Various media outlets have been reporting as if Egypt was prepared to attack Ethiopia, to protect its stake in River Nile quoting the internal emails from the U.S. Private-security firm STRATFOR.
It is also heard that the Chief of the General Staff of the Armed Forces of Russia General Nikolai Makarov in his E-mailed letter to President Putin reported Egyptian Air Force (EAF) bombers and fighter jets have been ordered to deploy to their secret airbase near Kursi in the west of Sudan's Darfur region following the news that Israeli Air Force (IAF) raided the Yarmouk military factory in Khartoum.
Owing the different factors around the Nile, I think it is less probable that such an imminent danger exists, but it requires watchfulness.
Ethiopia, more than ever, is committed to bring the Nile River issue on board for mutual benefit. In the past two decades, through its foreign relation policy and strategy, Ethiopia has eagerly been striving to bring to the table the stakeholders to arrive at a consensus on the issue. The country, as always, pursued a policy of cooperation with its neighbouring countries to foster the political, economic and people to people integration.
Ethiopia's ability to determine how to utilize the most contentious issue of water has now appeared an innovative achievement after years of being ignored by Egypt's and Sudan's Nile-based development since 1929. Egypt and Sudan insisted keeping their share of the waters based on the colonial treaty of 1959. The water flows through their largely arid lands on the way to the Mediterranean. Ethiopia, which provides not less than 85 per cent of the flow into Lake Nasser from Abay where the Grand Renaissance Dam is being built and other watersheds, was not even considered as party state that contributes a drop of water let alone as of a riparian country.
Emperor Haile-Selassie and Colonel Mengistu Haile-Mariam had been appealing of
protesting to the international community, to no avail. There was a lot misunderstanding between these two countries, Egypt and Ethiopia, and this has been going on since Sadat to Mubarek in Egypt and during Haile-Selassie and Mengistu in Ethiopia. It should be noted, however, Egypt had been playing a major role in the decades of Nile talks sponsored by donors and World Bank. The nine basin members, now the new state of South Sudan is added, discussed and drafted a Nile Basin Initiative to manage the entire resources of the Nile with greater equity and efficiency.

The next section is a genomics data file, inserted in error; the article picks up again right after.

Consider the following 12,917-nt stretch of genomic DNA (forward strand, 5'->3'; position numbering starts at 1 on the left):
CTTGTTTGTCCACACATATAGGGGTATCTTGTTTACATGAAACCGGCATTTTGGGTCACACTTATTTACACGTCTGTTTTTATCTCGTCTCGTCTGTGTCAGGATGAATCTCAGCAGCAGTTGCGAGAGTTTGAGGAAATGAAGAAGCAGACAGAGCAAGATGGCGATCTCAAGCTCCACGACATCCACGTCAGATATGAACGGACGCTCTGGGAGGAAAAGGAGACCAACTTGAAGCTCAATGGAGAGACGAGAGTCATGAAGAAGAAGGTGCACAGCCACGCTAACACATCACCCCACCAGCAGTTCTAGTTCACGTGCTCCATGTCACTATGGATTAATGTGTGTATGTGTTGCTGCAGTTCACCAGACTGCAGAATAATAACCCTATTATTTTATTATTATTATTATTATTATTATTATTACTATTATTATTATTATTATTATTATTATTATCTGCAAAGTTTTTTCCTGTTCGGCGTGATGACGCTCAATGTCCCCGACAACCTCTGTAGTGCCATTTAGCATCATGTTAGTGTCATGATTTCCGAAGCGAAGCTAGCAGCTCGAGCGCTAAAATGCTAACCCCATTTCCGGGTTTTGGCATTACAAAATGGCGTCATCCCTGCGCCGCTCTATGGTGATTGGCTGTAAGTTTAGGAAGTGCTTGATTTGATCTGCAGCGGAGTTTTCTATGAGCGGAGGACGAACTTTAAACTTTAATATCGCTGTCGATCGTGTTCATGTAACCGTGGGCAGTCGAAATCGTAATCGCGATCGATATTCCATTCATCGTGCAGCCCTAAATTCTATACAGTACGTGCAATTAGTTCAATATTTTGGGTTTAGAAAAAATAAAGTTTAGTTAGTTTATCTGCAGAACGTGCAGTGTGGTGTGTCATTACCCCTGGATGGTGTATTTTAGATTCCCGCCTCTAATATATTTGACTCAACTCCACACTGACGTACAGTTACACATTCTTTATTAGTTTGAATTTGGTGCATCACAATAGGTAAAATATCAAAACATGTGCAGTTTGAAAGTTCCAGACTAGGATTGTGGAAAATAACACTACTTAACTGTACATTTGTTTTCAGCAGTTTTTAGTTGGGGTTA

The Nile Basin Initiative was began in 1999. Now, Ethiopia is required to feed its above 85 million people. It should not suffer from the pervasive poverty for so long. It should eradicate its arch foe, poverty and backwardness. If it is to feed its people, it has to develop its water resources including the Nile River utilizing for irrigation and exporting electric power to neighbouring countries including Egypt by constructing dams. Thus, it announced construction of a new dam, the Renaissance Dam. This was launched through significant study and on the basis of investigation whether it affects the dawn stream riparian countries, Egypt and Sudan.
It was obvious that the dam Ethiopia has started to build will not affect Egypt.
Construction of Ethiopia's nearly $5 billion hydro-electric dam on a main source of the river is on progress. It is with the unanimous focus of every Ethiopians who are eager to see its completion even before the time scheduled.
The Ethiopian government has proposed and shown a good gesture to Egypt and Sudan establishing the tripartite committee which is now called the International Panel of Experts (IPoE), composed of six experts from Egypt, Ethiopia and Sudan and other international experts to prove whether the Dam would affect the countries, Egypt and Sudan. In addition, the government told the delegation from Cairo's transitional government that ratification of the agreement by the upstream signers can wait until Egypt, coming out of a revolution and regime change, could study the proposals and inspect the Renaissance Dam plans. Ethiopia remains confident enough that Egypt will not be harmed. This was proved by the panel experts hinting during its meeting in Addis Ababa on October 8, 2012 that the Dam will have no negative effect on the dawn stream riparian nations, Egypt and Sudan according to their findings so far.
The construction of the greatest dam in Africa has become certain to be financed by Ethiopians and the government. Egypt should not remain viewing Ethiopia as its threat and should not be remained concerned and suspicious, and it should stop lobbying donors and the international monetary organs not to support the construction of the dam, as it is being financed from inside. And it seems that the newly elected Egyptian government grasped the reality that it would better deal with all the riparian countries together on how to best develop comprehensive cooperation and integration though there is still some confusion with its politicians. The time that Egypt had seen Ethiopia as a threat should be terminated to the mutual benefit of the two countries. The dam will one, avoid the 10 billion cubic metres evaporation in the arid areas of Egypt and two, their dams will be protected from silt.
Ethiopia is pursuing an economic policy to enable lift its nation out of backwardness and poverty. It is, thus, committed and determined to build the capacity to push massive developments of dams with a series of new hydro-electric dams appear to the picture.
Despite the fallacious reporting in the media, the possibility of resorting to armed conflict of this point in time seems far-fetched. However, provide the Egyptian rhetoric in the past, the attempt at creating sabotage in Ethiopia can not be completely ruled out.
And yet, the sense of cooperation and dialogue going on among the three riparian countries gives hope for a better time of real engagement in mutual development and regional prosperity.